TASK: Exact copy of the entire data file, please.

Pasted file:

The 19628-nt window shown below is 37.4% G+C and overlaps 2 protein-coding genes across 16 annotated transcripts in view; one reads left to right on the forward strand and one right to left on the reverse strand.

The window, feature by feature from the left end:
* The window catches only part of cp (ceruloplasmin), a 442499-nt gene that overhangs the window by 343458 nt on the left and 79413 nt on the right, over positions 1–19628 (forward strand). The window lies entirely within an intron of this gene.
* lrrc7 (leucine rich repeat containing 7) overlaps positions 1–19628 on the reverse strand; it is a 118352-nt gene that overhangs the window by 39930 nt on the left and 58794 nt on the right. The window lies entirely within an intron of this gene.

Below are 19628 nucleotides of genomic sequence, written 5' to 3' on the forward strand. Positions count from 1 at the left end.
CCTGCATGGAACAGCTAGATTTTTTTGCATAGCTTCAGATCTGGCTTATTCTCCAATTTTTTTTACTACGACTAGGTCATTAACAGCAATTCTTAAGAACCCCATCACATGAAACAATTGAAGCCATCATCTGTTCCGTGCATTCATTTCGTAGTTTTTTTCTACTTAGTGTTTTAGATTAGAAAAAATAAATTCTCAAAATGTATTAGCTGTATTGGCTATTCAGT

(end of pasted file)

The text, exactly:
The 19628-nt window shown below is 37.4% G+C and overlaps 2 protein-coding genes across 16 annotated transcripts in view; one reads left to right on the forward strand and one right to left on the reverse strand.

The window, feature by feature from the left end:
* The window catches only part of cp (ceruloplasmin), a 442499-nt gene that overhangs the window by 343458 nt on the left and 79413 nt on the right, over positions 1–19628 (forward strand). The window lies entirely within an intron of this gene.
* lrrc7 (leucine rich repeat containing 7) overlaps positions 1–19628 on the reverse strand; it is a 118352-nt gene that overhangs the window by 39930 nt on the left and 58794 nt on the right. The window lies entirely within an intron of this gene.

Below are 19628 nucleotides of genomic sequence, written 5' to 3' on the forward strand. Positions count from 1 at the left end.
CCTGCATGGAACAGCTAGATTTTTTTGCATAGCTTCAGATCTGGCTTATTCTCCAATTTTTTTTACTACGACTAGGTCATTAACAGCAATTCTTAAGAACCCCATCACATGAAACAATTGAAGCCATCATCTGTTCCGTGCATTCATTTCGTAGTTTTTTTCTACTTAGTGTTTTAGATTAGAAAAAATAAATTCTCAAAATGTATTAGCTGTATTGGCTATTCAGT